It could even be better to leave some of the land fallow for future generations so that they decide how to use it at the appropriate time? Future policy makers may decide to turn some of the land into plantations of indigenous fruits like masawu, matohwe, mazumwi and others, depending on new tastes and preferences. Besides contributing to ecological imbalances, industrial agriculture is regrettably nudging policy makers to be in a continuous land acquisition and redistribution mode. Yet the main focus should be about utilizing available land including water and other related resources. What kind of support is being given to farmers that are already doing well? Answering this question leads to solutions.
Agriculture still has better comparative advantages
Compared to other sectors like mining, agriculture has several advantages. Where in mining, individual actors are called panners or Makorokoza and thus criminalized, in agriculture smallholder farmers are part of value chains. Agriculture has multiple pathways through which ordinary people can become economic actors. You can start growing and selling commodities from your home. You don’t need a certificate of incorporation to begin selling your agricultural commodities as opposed to the gold sector where you only have to sell the minerals to registered buyers. Individuals who decide to participate in wildlife tourism without proper registration can easily be labelled poachers.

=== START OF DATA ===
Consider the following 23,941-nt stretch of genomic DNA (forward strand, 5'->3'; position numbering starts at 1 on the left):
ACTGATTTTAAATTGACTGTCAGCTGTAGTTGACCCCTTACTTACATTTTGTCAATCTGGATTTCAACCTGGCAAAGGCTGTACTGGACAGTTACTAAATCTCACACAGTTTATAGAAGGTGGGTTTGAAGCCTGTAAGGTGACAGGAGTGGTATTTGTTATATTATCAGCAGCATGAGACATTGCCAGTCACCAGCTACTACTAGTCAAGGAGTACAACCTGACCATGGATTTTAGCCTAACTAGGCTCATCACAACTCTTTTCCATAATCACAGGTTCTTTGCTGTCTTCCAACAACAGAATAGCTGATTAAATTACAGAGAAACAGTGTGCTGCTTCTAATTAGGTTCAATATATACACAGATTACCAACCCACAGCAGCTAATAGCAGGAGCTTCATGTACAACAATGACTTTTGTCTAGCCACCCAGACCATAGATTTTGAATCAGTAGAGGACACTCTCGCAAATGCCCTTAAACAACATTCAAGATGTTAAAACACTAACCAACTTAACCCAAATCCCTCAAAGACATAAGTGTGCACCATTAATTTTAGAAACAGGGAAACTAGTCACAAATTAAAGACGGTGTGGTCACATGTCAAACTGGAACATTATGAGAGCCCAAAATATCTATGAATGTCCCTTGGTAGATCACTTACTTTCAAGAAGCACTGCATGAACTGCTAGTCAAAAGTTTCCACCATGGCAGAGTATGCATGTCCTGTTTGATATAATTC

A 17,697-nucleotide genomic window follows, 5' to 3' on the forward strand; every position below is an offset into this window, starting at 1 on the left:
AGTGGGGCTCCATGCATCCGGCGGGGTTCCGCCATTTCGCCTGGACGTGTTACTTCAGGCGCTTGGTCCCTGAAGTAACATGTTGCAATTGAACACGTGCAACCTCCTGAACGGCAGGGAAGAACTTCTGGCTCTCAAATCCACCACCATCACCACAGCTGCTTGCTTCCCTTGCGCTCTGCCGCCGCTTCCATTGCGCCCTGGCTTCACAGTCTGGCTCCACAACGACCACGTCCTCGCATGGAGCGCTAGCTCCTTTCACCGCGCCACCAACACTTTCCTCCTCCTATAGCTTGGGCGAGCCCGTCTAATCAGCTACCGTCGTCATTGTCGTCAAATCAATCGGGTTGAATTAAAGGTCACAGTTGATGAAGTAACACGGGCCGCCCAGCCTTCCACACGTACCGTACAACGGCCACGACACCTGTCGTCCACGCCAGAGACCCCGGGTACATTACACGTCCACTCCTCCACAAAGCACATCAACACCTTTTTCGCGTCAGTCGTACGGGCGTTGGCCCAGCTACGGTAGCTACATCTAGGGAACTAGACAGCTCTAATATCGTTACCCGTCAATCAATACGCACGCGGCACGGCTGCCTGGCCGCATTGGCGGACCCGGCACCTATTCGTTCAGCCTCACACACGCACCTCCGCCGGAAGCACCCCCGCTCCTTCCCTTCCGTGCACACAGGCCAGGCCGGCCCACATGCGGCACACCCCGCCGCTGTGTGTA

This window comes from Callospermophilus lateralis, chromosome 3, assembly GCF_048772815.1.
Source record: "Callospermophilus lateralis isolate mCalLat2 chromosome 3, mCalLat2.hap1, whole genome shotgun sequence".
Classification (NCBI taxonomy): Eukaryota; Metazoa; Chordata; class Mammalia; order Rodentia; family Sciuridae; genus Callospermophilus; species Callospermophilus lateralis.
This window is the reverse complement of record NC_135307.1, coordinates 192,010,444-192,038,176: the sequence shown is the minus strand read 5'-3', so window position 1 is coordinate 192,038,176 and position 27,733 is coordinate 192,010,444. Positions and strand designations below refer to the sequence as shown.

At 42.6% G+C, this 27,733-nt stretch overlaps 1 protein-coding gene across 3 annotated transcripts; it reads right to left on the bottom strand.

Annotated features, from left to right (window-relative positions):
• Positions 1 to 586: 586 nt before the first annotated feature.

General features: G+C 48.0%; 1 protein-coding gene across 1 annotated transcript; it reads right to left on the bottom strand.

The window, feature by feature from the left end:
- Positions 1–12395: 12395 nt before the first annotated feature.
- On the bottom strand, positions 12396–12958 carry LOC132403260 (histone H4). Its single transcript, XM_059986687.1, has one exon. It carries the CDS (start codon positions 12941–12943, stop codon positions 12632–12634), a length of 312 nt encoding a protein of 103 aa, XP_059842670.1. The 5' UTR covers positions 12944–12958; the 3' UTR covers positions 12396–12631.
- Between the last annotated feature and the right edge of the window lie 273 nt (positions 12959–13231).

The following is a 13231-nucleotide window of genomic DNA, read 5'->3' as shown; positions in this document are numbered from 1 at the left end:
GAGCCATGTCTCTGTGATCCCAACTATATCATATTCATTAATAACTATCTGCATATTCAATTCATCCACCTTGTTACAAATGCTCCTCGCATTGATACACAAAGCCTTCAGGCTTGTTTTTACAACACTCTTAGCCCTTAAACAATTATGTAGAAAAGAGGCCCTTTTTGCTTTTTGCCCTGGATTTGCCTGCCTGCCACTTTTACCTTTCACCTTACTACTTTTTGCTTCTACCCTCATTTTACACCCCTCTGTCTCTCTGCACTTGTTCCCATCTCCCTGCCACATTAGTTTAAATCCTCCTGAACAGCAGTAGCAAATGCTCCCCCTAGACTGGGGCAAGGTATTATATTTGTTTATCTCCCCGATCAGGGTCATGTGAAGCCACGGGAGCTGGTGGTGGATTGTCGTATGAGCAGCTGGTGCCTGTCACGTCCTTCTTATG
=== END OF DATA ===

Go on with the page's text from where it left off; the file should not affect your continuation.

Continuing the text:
More importantly, agriculture has less barriers to citizen participation – that is where employment creation opportunities are abundant. African countries also have more control over agricultural commodities compared to processes through which minerals are priced, demanded and sold. The flexibility in the use of agricultural resources allows Africans to rotate crops and swiftly change land uses yet minerals are not that flexible. When you are looking for diamonds you cannot begin expecting to see gold in the same mining claim. The flexibility associated with agricultural production has enormous potential to trigger economic revival and growth.
Start from what is alive and kicking